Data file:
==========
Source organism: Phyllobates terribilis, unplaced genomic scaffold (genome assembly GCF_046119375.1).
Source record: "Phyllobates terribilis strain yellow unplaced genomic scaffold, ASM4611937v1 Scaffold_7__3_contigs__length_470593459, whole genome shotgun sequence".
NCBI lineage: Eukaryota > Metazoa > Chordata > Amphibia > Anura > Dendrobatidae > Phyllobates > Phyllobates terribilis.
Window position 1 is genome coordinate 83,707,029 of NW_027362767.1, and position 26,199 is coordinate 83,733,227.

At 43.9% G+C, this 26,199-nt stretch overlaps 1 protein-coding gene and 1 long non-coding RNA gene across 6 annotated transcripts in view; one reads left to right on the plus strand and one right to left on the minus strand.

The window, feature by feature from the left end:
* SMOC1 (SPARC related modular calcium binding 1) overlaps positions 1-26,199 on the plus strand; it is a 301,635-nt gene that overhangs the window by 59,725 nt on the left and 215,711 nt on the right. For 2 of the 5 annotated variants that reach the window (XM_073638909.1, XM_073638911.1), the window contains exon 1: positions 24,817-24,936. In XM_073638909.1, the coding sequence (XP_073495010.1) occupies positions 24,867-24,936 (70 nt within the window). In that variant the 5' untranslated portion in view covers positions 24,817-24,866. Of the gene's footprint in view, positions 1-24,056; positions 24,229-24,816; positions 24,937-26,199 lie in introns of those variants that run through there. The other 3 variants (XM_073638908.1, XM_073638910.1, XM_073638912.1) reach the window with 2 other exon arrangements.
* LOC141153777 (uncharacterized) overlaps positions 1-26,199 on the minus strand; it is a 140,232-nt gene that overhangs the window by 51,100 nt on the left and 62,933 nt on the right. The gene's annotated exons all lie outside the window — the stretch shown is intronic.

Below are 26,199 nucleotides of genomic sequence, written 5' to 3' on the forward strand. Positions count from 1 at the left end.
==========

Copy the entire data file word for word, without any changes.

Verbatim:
Source organism: Phyllobates terribilis, unplaced genomic scaffold (genome assembly GCF_046119375.1).
Source record: "Phyllobates terribilis strain yellow unplaced genomic scaffold, ASM4611937v1 Scaffold_7__3_contigs__length_470593459, whole genome shotgun sequence".
NCBI lineage: Eukaryota > Metazoa > Chordata > Amphibia > Anura > Dendrobatidae > Phyllobates > Phyllobates terribilis.
Window position 1 is genome coordinate 83,707,029 of NW_027362767.1, and position 26,199 is coordinate 83,733,227.

At 43.9% G+C, this 26,199-nt stretch overlaps 1 protein-coding gene and 1 long non-coding RNA gene across 6 annotated transcripts in view; one reads left to right on the plus strand and one right to left on the minus strand.

The window, feature by feature from the left end:
* SMOC1 (SPARC related modular calcium binding 1) overlaps positions 1-26,199 on the plus strand; it is a 301,635-nt gene that overhangs the window by 59,725 nt on the left and 215,711 nt on the right. For 2 of the 5 annotated variants that reach the window (XM_073638909.1, XM_073638911.1), the window contains exon 1: positions 24,817-24,936. In XM_073638909.1, the coding sequence (XP_073495010.1) occupies positions 24,867-24,936 (70 nt within the window). In that variant the 5' untranslated portion in view covers positions 24,817-24,866. Of the gene's footprint in view, positions 1-24,056; positions 24,229-24,816; positions 24,937-26,199 lie in introns of those variants that run through there. The other 3 variants (XM_073638908.1, XM_073638910.1, XM_073638912.1) reach the window with 2 other exon arrangements.
* LOC141153777 (uncharacterized) overlaps positions 1-26,199 on the minus strand; it is a 140,232-nt gene that overhangs the window by 51,100 nt on the left and 62,933 nt on the right. The gene's annotated exons all lie outside the window — the stretch shown is intronic.

Below are 26,199 nucleotides of genomic sequence, written 5' to 3' on the forward strand. Positions count from 1 at the left end.